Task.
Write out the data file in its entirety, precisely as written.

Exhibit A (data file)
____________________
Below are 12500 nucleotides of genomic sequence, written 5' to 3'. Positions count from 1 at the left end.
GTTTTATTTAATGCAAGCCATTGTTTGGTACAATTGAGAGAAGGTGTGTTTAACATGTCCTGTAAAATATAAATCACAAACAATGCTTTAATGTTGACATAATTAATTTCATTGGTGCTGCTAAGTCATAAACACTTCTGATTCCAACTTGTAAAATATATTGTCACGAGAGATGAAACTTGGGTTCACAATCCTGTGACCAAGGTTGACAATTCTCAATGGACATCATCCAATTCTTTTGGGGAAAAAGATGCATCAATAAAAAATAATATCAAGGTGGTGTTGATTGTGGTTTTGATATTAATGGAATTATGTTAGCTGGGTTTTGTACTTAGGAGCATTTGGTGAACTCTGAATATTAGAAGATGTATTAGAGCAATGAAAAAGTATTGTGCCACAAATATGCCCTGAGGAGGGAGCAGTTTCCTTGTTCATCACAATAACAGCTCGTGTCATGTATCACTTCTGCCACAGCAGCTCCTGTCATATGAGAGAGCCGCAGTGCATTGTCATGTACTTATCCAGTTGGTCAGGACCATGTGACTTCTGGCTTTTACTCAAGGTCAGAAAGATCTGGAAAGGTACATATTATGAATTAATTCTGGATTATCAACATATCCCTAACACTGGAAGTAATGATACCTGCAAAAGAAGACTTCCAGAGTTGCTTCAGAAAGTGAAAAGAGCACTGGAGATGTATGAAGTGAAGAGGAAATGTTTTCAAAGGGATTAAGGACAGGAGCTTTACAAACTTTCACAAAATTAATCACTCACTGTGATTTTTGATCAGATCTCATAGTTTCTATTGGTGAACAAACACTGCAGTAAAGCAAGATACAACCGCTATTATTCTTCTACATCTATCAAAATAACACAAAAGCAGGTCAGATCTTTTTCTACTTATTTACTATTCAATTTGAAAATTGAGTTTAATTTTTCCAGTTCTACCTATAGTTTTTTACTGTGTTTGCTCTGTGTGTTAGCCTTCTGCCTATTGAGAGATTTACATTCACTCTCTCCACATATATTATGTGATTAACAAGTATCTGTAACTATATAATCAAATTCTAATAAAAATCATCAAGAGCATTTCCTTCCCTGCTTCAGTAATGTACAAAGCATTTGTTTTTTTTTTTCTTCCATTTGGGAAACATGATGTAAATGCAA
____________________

Below are 12500 nucleotides of genomic sequence, written 5' to 3'. Positions count from 1 at the left end.
GTTTTATTTAATGCAAGCCATTGTTTGGTACAATTGAGAGAAGGTGTGTTTAACATGTCCTGTAAAATATAAATCACAAACAATGCTTTAATGTTGACATAATTAATTTCATTGGTGCTGCTAAGTCATAAACACTTCTGATTCCAACTTGTAAAATATATTGTCACGAGAGATGAAACTTGGGTTCACAATCCTGTGACCAAGGTTGACAATTCTCAATGGACATCATCCAATTCTTTTGGGGAAAAAGATGCATCAATAAAAAATAATATCAAGGTGGTGTTGATTGTGGTTTTGATATTAATGGAATTATGTTAGCTGGGTTTTGTACTTAGGAGCATTTGGTGAACTCTGAATATTAGAAGATGTATTAGAGCAATGAAAAAGTATTGTGCCACAAATATGCCCTGAGGAGGGAGCAGTTTCCTTGTTCATCACAATAACAGCTCGTGTCATGTATCACTTCTGCCACAGCAGCTCCTGTCATATGAGAGAGCCGCAGTGCATTGTCATGTACTTATCCAGTTGGTCAGGACCATGTGACTTCTGGCTTTTACTCAAGGTCAGAAAGATCTGGAAAGGTACATATTATGAATTAATTCTGGATTATCAACATATCCCTAACACTGGAAGTAATGATACCTGCAAAAGAAGACTTCCAGAGTTGCTTCAGAAAGTGAAAAGAGCACTGGAGATGTATGAAGTGAAGAGGAAATGTTTTCAAAGGGATTAAGGACAGGAGCTTTACAAACTTTCACAAAATTAATCACTCACTGTGATTTTTGATCAGATCTCATAGTTTCTATTGGTGAACAAACACTGCAGTAAAGCAAGATACAACCGCTATTATTCTTCTACATCTATCAAAATAACACAAAAGCAGGTCAGATCTTTTTCTACTTATTTACTATTCAATTTGAAAATTGAGTTTAATTTTTCCAGTTCTACCTATAGTTTTTTACTGTGTTTGCTCTGTGTGTTAGCCTTCTGCCTATTGAGAGATTTACATTCACTCTCTCCACATATATTATGTGATTAACAAGTATCTGTAACTATATAATCAAATTCTAATAAAAATCATCAAGAGCATTTCCTTCCCTGCTTCAGTAATGTACAAAGCATTTGTTTTTTTTTTTCTTCCATTTGGGAAACATGATGTAAATGCAA